If you have been blackmailed, is it likely that the blackmailer is a person who you know?
I recently received a blackmail in the "spam filter" of my gmail account.
I am asking this, because the real question is "how can the blackmailer know your email address if you have not ever met him personally?".
The blackmailer claims that he has tracked me visiting adult sites and made a video of the website I viewed and saw me through the camera.
- DaveLv 710 months agoFavourite answer
It's a fairly old scam. They have downloaded one of the many data dumps from either the Yahoo hack or the MySpace hack from years ago. In most cases it contains both your email address AND the password you used on those sites. Knowing that information, they send a mass email to everyone on the list (millions of people) and hope that someone will be scared enough to just pay.
- Anonymous10 months ago
Why do you think there is a spam filter in the first place? Email addresses are tremendously easy to obtain. It doesn't take a lot of effort to guess email addresses, plus there have been various online companies over the years who have either had their database stolen, or they've deliberately sold their database to spammers. This has been going on so long in emails that people have spent resources trying to automatically sort out spam from legitimate email.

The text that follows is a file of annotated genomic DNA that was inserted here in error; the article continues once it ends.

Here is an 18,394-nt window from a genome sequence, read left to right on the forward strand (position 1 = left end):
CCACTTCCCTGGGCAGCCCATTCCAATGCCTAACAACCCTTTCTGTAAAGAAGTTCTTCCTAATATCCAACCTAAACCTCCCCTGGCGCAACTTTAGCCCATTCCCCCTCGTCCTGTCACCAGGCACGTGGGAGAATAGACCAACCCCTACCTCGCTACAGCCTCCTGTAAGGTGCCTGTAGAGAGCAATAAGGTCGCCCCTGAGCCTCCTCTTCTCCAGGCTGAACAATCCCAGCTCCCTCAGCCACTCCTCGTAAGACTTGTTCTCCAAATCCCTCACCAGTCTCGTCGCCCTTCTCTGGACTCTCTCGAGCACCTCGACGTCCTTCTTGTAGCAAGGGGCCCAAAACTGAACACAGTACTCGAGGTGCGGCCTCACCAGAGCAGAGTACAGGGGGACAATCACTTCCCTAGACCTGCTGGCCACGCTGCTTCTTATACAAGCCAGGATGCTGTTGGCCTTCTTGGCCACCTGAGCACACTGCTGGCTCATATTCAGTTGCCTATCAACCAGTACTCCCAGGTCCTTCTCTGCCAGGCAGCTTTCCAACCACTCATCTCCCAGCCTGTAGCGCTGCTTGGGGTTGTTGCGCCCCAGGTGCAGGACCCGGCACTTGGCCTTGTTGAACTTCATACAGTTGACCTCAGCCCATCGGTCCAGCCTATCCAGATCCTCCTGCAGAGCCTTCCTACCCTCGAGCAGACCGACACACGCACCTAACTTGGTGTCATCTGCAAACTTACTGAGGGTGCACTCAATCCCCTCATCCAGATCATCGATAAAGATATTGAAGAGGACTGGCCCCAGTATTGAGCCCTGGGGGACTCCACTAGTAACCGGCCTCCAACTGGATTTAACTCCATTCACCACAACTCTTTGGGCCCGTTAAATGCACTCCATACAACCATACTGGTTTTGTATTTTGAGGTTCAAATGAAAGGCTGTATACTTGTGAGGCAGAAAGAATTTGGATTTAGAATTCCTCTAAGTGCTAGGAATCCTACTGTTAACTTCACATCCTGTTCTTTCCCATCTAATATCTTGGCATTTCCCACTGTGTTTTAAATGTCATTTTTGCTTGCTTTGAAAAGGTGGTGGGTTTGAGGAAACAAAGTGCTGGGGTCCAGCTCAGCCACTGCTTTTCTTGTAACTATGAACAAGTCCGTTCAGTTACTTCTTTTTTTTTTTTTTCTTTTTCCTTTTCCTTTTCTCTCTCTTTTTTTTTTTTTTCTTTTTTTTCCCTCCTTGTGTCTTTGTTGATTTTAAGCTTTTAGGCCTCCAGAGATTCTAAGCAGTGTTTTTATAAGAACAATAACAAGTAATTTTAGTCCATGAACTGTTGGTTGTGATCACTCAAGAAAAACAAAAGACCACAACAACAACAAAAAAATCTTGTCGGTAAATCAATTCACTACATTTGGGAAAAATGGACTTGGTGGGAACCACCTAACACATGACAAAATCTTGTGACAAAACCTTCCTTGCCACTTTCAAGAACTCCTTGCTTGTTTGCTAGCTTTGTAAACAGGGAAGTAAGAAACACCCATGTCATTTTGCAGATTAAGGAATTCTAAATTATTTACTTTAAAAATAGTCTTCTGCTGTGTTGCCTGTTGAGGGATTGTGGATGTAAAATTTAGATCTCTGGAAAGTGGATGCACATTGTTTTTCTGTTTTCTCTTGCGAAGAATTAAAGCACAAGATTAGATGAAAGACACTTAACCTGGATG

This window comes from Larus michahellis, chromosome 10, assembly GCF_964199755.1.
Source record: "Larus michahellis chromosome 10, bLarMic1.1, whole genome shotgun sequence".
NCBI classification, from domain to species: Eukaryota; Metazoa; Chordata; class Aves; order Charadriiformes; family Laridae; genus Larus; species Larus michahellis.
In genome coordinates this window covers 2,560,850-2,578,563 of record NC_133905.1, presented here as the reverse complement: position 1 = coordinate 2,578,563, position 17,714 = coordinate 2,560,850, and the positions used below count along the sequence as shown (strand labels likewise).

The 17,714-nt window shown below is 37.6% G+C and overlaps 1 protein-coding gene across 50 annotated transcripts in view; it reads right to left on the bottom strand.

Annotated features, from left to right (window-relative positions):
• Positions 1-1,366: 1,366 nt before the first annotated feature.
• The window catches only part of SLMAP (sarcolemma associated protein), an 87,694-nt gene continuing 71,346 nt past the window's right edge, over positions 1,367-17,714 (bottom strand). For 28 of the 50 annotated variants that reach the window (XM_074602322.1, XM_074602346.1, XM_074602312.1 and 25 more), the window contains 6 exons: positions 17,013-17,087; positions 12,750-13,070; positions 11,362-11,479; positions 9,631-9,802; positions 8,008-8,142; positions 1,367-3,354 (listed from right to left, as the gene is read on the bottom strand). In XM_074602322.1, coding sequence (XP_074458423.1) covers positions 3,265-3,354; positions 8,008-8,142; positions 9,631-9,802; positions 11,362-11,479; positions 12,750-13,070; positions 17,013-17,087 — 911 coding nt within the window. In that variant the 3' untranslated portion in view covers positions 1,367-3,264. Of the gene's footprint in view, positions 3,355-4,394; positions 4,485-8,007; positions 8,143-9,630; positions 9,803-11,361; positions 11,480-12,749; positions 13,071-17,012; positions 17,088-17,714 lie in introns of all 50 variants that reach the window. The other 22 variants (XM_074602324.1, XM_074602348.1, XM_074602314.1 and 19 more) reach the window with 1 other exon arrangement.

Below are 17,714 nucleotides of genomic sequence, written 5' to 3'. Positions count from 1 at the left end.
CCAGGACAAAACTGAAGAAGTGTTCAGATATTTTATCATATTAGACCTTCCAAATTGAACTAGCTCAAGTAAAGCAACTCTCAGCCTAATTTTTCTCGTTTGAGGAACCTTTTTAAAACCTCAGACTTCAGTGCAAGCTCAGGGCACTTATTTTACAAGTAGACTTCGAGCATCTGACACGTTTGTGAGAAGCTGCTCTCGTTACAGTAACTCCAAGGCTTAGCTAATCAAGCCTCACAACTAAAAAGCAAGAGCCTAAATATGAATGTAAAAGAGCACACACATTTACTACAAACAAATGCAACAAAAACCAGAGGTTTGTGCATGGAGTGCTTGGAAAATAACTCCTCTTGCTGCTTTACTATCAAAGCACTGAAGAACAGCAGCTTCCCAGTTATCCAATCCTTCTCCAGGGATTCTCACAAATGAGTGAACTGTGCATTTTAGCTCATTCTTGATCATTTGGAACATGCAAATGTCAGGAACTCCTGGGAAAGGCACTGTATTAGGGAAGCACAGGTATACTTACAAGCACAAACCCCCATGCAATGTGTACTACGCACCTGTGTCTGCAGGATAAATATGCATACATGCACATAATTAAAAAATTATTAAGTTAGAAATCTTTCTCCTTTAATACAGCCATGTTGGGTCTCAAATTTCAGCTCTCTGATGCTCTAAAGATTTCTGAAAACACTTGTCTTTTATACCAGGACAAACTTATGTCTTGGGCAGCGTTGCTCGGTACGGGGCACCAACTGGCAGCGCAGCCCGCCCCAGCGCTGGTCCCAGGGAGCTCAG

So, it's no big deal if they have your email address, it's easy to get. What would be harder to do is to obtain your actual name from your email address. Sometimes it's easy to figure it out from the email, like for example, if your email address is email@example.com, then they'd know your name must be John Doe. However, if your email is firstname.lastname@example.org, then that's much harder to guess your name from it. And it's nearly impossible for automated routines to guess your name. If the phisher doesn't use your actual name, rather than just your email address, then that means that they don't actually know who you are.
So just leave it in the spam folder, because your email provider was clever enough to figure out that it was spam, so you didn't have to.
- MarvinatorLv 710 months ago
No, chances are they have no idea who you are. It's a scam, sort of like phishing. They send out hundreds or thousands of emails to emails they have garnered from sites that do not protect your information. they hope to get a 1% response. So, they are not blackmailing you, they are hoping you're scared enough to pay the money
- Richard JLv 710 months ago
Just block the email address for this person, then see what happens. There are so many scams and spam attacks going on. The email address that you used somewhere at one time could have been sold to a spammer list.